Should men avoid milk to reduce the risk of prostate cancer?

man drinking milk

Men are confused when it comes to eating dairy foods and prostate health – are diary foods safe to consume or not?  Newspaper headlines have warned men that drinking milk or eating cheese raises their risk of the second most common cancer diagnosed in men. But is this true?

What connection is there between calcium and prostate cancer risk?

For the past several years, there’s been conflicting advice circulating on possible connections between calcium, a mineral abundantly found in dairy foods, and prostate cancer risk. Some studies have found that men consuming dairy foods have a higher prostate cancer risk while other studies show no such potential connection and some even finding an association of a reduced risk of the disease when men do consume more dairy foods.

Even though the 2019 study in The American Osteopathic Association found dairy products to have an associated higher risk for prostate cancer, critics found its methods have several weaknesses. Tom Sanders, Professor emeritus of Nutrition and Dietetics, King’s College London, stated, “The methods used in this review suffer from a number of weaknesses, notably in the statistical analysis and presentation of the results that do not justify the strong conclusions drawn regarding dairy product consumption and risk of cancer.”

Sanders also noted that even though vegans had a 35% lower risk for prostate cancer than meat-eaters, this likely was reflective of the fact that meat-eaters tend to weigh more than vegans rather than because they were not consuming dairy foods.

Sanders went on to say, “It is notable that the incidence of prostate cancer is much higher in black men of African ethnic origin, who generally consume few dairy products, compared with white men. The prevalence of prostate cancer has increased markedly in South East and East Asia, where few dairy products are consumed, which would indicate that lifestyle factors, other than dairy food consumption, are responsible for the global epidemic of prostate cancer.”

This inconsistency of study findings makes it more challenging for men to know which advice to follow with the goal of lowering their risk of developing prostate cancer.

Is it time to ditch dairy?

Before men decide to ditch dairy foods, there are several factors to consider. While studies have suggested an association between calcium-rich foods like milk, yogurt, and cheese as contributing factors for raising prostate cancer risk, maybe calcium is not the problem. Maybe this association is dependent on other factors in a man’s life such as lack of exercise, excessive drinking, or what types of dairy foods they eat on any given day.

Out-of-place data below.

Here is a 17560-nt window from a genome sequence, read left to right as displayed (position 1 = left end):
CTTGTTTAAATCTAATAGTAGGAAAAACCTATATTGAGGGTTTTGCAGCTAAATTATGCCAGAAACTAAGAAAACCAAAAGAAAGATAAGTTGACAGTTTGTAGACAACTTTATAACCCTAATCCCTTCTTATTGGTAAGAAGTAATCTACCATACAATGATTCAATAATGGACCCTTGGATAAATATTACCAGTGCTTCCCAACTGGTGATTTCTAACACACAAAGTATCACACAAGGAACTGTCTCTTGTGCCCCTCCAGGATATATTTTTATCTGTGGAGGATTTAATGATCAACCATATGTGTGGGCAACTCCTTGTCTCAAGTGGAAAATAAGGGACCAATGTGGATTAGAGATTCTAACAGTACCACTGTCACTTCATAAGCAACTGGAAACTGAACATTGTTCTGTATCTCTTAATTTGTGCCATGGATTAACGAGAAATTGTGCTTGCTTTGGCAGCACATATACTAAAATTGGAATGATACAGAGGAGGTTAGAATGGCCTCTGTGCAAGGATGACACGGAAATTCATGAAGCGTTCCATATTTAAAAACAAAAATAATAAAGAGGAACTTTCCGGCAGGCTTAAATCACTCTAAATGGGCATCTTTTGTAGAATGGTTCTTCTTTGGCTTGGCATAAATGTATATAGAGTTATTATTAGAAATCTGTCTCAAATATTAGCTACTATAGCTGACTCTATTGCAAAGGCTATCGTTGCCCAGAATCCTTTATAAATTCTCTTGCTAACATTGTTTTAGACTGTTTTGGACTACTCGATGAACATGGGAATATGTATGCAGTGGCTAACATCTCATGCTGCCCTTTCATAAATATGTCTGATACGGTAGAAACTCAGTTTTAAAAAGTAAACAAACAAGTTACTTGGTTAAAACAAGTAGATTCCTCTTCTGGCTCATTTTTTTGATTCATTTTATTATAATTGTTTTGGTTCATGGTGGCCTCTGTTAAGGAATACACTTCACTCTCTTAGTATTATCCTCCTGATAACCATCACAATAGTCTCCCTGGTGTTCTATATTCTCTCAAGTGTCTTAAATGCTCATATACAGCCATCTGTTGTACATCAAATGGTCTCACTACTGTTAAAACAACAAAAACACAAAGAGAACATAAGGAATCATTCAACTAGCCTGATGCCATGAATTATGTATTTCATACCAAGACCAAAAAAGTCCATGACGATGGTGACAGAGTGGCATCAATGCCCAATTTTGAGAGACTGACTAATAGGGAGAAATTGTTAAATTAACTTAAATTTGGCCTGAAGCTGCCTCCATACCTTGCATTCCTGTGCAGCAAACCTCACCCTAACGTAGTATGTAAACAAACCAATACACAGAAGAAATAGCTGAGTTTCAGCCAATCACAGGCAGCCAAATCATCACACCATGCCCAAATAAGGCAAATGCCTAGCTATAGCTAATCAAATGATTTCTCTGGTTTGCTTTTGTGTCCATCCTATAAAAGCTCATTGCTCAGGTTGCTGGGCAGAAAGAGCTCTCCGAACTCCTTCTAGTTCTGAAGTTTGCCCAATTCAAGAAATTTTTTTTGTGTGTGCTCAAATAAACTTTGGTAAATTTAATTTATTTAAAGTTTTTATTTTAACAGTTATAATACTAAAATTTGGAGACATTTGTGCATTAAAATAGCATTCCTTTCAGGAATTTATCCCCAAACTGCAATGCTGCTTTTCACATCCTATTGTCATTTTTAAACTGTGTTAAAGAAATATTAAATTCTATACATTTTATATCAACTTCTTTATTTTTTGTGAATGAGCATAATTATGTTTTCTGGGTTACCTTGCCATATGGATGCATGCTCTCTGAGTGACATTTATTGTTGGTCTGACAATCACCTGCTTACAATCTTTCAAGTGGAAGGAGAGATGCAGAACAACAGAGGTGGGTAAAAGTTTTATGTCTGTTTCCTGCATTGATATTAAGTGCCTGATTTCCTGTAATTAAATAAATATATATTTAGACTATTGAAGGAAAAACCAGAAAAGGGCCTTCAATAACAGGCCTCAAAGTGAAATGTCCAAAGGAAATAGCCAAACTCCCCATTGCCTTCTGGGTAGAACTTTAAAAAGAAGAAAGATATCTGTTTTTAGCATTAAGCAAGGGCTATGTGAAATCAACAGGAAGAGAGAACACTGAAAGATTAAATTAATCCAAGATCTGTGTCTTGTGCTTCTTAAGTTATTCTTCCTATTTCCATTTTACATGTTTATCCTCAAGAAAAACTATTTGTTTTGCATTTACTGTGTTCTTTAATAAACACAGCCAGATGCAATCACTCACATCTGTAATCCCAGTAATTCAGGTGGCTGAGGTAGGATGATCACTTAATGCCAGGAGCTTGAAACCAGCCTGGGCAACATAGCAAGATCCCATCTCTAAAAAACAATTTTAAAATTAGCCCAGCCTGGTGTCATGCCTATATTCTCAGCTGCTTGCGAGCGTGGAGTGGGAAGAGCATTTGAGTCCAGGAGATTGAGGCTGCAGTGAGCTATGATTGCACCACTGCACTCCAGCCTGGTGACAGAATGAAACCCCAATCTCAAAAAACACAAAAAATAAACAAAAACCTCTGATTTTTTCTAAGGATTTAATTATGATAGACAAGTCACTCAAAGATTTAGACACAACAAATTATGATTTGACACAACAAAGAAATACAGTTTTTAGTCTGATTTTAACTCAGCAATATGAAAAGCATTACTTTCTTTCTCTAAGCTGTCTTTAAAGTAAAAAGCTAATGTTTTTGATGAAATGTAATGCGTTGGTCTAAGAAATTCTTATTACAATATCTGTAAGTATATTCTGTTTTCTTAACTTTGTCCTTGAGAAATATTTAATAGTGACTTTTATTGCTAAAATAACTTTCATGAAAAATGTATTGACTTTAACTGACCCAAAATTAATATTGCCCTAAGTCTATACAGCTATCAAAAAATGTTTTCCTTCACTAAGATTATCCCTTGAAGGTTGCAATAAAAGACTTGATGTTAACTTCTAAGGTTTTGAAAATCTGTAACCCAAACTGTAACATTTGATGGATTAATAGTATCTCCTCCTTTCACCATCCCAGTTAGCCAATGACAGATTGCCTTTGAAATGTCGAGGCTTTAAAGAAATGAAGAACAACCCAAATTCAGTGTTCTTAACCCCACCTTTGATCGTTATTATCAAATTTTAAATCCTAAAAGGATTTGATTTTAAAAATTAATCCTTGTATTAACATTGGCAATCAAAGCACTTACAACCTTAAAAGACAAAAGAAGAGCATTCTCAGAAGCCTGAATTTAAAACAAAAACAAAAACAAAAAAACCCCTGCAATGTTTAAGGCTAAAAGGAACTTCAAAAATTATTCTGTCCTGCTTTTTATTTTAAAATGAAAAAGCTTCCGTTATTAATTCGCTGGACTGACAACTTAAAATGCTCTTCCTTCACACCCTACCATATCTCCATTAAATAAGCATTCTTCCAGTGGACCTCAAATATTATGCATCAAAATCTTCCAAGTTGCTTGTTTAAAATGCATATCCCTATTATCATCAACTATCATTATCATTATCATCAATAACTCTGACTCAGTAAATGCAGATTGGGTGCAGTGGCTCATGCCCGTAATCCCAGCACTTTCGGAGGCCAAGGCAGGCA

Keep in mind, dairy foods are the number one source of calcium in American men’s diets.  Dairy foods include milk, yogurt, cheese, and cottage cheese. There are plant-based sources of calcium (broccoli, soy foods, beans, lentils, certain nuts, and some seeds) but animal-based sources of this mineral are superior.  While it is possible to achieve adequate calcium intake and to meet calcium requirements on a plant-based diet, it is easier and more practical to meet these requirements when milk and milk products are part of a man’s dietary plan. Cow’s milk has much better bioavailability than plants thanks to certain food components found in milk that promote calcium absorption which includes vitamin D, the milk sugar called lactose naturally found in milk, and casein phosphopeptides in milk.

Dairy foods are also known to have numerous health benefits. For example, milk is packed with important nutrients such as calcium, protein, and riboflavin. The calcium in milk is necessary for bone health helping reduce the risk of osteoporosis, a condition that leads to weak and fragile bones.

Is there such a thing as too much calcium?  The Recommended Dietary Allowance of calcium for men at age 19 to 70 is 1000 mg a day and then men aged 71 and older, require 1200 mg of calcium each day. It is recommended not to exceed 2500 mg of calcium a day as this may cause hypercalcemia which can actually weaken bones, increase the risk of kidney stones, and interfere with how the heart and brain work.

It is recommended men consume a moderate amount of calcium found in dairy foods of up to three servings a day as this amount has not shown an association with increased prostate cancer risk.

At this time, men who are concerned about prostate cancer but enjoy dairy foods, likely do not need to eliminate it from their diet. Men who practice healthy lifestyle habits of not smoking, exercising, and eating nutritious foods, can feel confident in following the recommendation of up to three servings of dairy a day as a reasonable goal based on scientific research.

Dr. David Samadi is the Director of Men’s Health and Urologic Oncology at St. Francis Hospital in Long Island. He’s a renowned and highly successful board-certified Urologic Oncologist Expert and Robotic Surgeon in New York City, regarded as one of the leading prostate surgeons in the U.S., with vast expertise in prostate cancer treatment and Robotic-Assisted Laparoscopic Prostatectomy.  Dr. Samadi is a medical contributor to NewsMax TV and is also the author of The Ultimate MANual, Dr. Samadi’s Guide to Men’s Health and Wellness, available online both on Amazon and Barnes & Noble. Visit Dr. Samadi’s websites at robotic oncology and prostate cancer 911.





Should men avoid milk to reduce the risk of prostate cancer?
Rate this post

Dr. David Samadi

View all posts

Add comment

Your email address will not be published. Required fields are marked *



Twitter Feed

About Author

Dr. David Samadi